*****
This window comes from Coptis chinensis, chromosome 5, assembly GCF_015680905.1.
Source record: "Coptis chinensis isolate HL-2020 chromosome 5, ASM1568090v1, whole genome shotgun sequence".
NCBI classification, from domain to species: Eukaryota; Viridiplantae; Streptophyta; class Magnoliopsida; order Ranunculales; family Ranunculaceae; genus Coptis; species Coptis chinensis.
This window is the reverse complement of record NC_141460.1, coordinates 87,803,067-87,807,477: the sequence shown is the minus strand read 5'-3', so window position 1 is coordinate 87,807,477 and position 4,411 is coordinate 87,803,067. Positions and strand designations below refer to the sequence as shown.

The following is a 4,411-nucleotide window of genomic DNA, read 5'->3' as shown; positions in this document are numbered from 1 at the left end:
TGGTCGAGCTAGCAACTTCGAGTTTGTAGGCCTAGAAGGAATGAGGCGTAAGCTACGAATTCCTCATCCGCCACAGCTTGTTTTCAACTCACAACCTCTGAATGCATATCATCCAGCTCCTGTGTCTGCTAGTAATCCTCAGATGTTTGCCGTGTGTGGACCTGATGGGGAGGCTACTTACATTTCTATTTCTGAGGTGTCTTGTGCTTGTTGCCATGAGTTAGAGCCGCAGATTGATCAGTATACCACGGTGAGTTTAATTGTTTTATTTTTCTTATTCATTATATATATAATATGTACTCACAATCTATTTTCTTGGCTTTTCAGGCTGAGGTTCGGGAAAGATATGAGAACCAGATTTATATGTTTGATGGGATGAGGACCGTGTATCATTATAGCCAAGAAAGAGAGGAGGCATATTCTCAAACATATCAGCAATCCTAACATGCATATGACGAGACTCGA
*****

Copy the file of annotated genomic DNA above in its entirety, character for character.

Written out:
This window comes from Coptis chinensis, chromosome 5, assembly GCF_015680905.1.
Source record: "Coptis chinensis isolate HL-2020 chromosome 5, ASM1568090v1, whole genome shotgun sequence".
NCBI classification, from domain to species: Eukaryota; Viridiplantae; Streptophyta; class Magnoliopsida; order Ranunculales; family Ranunculaceae; genus Coptis; species Coptis chinensis.
This window is the reverse complement of record NC_141460.1, coordinates 87,803,067-87,807,477: the sequence shown is the minus strand read 5'-3', so window position 1 is coordinate 87,807,477 and position 4,411 is coordinate 87,803,067. Positions and strand designations below refer to the sequence as shown.

The following is a 4,411-nucleotide window of genomic DNA, read 5'->3' as shown; positions in this document are numbered from 1 at the left end:
TGGTCGAGCTAGCAACTTCGAGTTTGTAGGCCTAGAAGGAATGAGGCGTAAGCTACGAATTCCTCATCCGCCACAGCTTGTTTTCAACTCACAACCTCTGAATGCATATCATCCAGCTCCTGTGTCTGCTAGTAATCCTCAGATGTTTGCCGTGTGTGGACCTGATGGGGAGGCTACTTACATTTCTATTTCTGAGGTGTCTTGTGCTTGTTGCCATGAGTTAGAGCCGCAGATTGATCAGTATACCACGGTGAGTTTAATTGTTTTATTTTTCTTATTCATTATATATATAATATGTACTCACAATCTATTTTCTTGGCTTTTCAGGCTGAGGTTCGGGAAAGATATGAGAACCAGATTTATATGTTTGATGGGATGAGGACCGTGTATCATTATAGCCAAGAAAGAGAGGAGGCATATTCTCAAACATATCAGCAATCCTAACATGCATATGACGAGACTCGA